The eurozone is teetering on the brink of a winter recession after the latest official figures showed its economy contracted by 0.1% in the third quarter of 2023.
In a worse than forecast performance, the 20-nation single currency zone has now failed to grow in three of the past four quarters, leaving its economy only 0.1% higher than it was a year earlier.
Business surveys have pointed to further weakness in the months ahead, despite a sharp fall in the eurozone’s annual inflation rate from 4.3% in September to 2.9% in October. A recession is defined as two successive quarters of falling activity as measured by gross domestic product.
Higher interest rates from the European Central Bank, the dampening impact of inflation on consumer spending power and the weakness of exports as a result of a slowing global economy have led to the flatlining of the eurozone in the past year.
The wider EU economy grew by 0.1% in the third quarter and was also 0.1% bigger than in the July to September period of 2022.
Of the zone’s four biggest economies, Germany contracted by 0.1%, France grew by 0.1% and Italy remained unchanged, while Spain grew by 0.3%. Ireland suffered the biggest contraction (-1.8%), while Latvia (+0.6%) and Belgium (0.5%) posted the strongest growth. Excluding the sharp quarterly contraction in Ireland, eurozone GDP was unchanged.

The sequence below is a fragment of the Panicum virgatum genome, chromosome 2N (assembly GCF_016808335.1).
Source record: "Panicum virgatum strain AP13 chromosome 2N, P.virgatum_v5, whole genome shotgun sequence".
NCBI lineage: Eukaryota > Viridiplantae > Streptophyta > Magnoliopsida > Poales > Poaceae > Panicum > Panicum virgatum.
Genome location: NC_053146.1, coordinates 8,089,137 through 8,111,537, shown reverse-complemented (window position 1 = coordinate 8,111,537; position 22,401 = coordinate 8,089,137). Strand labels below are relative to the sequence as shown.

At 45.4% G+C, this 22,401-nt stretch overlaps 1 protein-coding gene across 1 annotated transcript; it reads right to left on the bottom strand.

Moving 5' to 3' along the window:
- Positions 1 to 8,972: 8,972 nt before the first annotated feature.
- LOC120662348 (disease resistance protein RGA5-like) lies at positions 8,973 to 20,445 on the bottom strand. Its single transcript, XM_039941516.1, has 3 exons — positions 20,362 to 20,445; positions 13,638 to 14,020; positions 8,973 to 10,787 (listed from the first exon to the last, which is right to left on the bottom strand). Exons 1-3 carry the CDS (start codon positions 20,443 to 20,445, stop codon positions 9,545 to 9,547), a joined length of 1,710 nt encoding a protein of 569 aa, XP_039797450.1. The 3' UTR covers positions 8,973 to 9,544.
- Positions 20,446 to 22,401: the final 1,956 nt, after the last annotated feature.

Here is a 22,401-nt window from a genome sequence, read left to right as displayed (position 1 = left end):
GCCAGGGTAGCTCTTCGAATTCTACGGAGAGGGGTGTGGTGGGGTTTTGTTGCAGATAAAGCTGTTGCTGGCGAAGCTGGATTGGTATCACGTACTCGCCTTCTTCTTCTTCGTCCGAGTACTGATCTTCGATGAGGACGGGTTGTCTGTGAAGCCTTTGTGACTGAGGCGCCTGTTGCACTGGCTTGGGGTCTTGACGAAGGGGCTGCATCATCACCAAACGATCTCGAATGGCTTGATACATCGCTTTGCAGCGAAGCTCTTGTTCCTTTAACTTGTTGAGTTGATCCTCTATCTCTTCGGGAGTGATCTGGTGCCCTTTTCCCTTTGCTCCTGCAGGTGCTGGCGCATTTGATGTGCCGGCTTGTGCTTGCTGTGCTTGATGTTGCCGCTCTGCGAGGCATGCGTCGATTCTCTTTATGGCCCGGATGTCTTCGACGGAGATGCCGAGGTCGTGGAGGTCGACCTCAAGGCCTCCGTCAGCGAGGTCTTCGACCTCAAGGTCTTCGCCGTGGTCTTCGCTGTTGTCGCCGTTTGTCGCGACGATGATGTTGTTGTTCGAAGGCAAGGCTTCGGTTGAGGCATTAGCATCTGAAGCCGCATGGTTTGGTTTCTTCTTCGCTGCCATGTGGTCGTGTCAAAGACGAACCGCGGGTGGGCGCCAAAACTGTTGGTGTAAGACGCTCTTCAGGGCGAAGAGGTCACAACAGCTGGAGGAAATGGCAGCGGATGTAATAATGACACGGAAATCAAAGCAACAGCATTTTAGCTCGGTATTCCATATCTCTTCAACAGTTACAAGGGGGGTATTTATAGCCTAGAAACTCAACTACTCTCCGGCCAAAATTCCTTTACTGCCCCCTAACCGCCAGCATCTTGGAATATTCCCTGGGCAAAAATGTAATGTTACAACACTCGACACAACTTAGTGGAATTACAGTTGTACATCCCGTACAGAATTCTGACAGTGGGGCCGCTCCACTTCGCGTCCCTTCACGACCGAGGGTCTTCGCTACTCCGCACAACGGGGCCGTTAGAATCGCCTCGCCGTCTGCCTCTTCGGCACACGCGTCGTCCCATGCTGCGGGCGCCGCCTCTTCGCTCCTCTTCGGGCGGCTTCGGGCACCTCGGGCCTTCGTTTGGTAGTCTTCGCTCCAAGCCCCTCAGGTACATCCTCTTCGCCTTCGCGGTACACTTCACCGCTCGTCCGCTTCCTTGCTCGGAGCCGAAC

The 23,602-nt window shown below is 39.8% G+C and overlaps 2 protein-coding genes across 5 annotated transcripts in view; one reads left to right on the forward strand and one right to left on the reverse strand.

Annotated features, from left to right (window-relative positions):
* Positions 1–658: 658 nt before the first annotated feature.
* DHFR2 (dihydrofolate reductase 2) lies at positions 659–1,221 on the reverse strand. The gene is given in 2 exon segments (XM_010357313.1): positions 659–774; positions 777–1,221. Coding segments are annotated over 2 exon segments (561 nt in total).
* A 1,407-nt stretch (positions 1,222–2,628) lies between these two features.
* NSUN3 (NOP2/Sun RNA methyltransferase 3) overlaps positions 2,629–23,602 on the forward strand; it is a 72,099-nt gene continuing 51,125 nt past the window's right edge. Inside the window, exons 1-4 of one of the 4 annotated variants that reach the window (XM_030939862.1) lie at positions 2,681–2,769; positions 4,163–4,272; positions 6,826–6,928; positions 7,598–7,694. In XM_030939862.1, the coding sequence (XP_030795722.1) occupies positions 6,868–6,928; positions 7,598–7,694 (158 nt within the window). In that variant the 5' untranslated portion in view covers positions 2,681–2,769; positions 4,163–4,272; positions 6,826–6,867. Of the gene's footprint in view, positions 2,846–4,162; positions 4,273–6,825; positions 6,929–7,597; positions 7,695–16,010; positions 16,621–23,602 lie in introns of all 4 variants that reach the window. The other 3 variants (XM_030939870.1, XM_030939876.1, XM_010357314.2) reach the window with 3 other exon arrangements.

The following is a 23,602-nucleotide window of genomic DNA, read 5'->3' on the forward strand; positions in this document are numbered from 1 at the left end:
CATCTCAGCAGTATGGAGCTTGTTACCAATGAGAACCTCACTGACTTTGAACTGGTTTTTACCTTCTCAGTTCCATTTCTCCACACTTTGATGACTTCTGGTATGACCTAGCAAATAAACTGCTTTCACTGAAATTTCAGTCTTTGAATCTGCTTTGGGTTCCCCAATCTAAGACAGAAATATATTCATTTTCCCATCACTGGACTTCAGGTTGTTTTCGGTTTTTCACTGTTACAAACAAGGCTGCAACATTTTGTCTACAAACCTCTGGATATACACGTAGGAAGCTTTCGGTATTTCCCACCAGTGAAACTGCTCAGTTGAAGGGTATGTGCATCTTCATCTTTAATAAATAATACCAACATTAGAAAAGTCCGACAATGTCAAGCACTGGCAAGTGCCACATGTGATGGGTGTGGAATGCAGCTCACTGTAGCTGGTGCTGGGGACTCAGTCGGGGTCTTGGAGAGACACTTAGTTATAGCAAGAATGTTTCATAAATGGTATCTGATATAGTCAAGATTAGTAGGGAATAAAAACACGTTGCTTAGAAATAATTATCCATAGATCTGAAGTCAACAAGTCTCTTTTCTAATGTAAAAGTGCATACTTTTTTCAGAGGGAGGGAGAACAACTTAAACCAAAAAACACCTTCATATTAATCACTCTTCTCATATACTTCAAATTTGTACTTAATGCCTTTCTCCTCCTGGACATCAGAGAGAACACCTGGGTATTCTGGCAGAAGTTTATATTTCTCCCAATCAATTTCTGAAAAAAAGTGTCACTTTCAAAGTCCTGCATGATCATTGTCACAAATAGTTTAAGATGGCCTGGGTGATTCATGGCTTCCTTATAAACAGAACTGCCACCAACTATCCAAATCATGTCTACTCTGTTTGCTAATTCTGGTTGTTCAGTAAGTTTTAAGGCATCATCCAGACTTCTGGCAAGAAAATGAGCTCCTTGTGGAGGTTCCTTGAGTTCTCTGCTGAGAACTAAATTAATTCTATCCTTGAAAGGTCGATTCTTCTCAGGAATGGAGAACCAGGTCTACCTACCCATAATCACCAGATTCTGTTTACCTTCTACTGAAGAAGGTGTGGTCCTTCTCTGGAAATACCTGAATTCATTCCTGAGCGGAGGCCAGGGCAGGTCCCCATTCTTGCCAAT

Bert Colijn, the senior eurozone economist at ING bank, said: “A drop in eurozone GDP keeps a small technical recession in the second half of 2023 a realistic prospect. With inflation falling faster than expected, the debate within the European Central Bank’s governing council is set to turn more dovish, but don’t expect rate cuts any time soon.”
The sharper-than-expected drop in the eurozone’s annual inflation rate was largely the result of movements in food and energy prices. Core inflation – which excludes food and energy – fell from 4.5% to 4.2%.
Jack Allen-Reynolds, the deputy chief eurozone economist at the consultancy Capital Economics, said: “The eurozone economy contracted in the third quarter and the continued weakness of the surveys at the start of the fourth quarter suggests that the outlook is poor.”
Analysts said the ECB – which has raised interest rates by a total of 4.5 percentage points since the summer of 2022 – was likely to keep borrowing costs on hold despite the latest drop in the eurozone inflation rate.
Source : The Guardian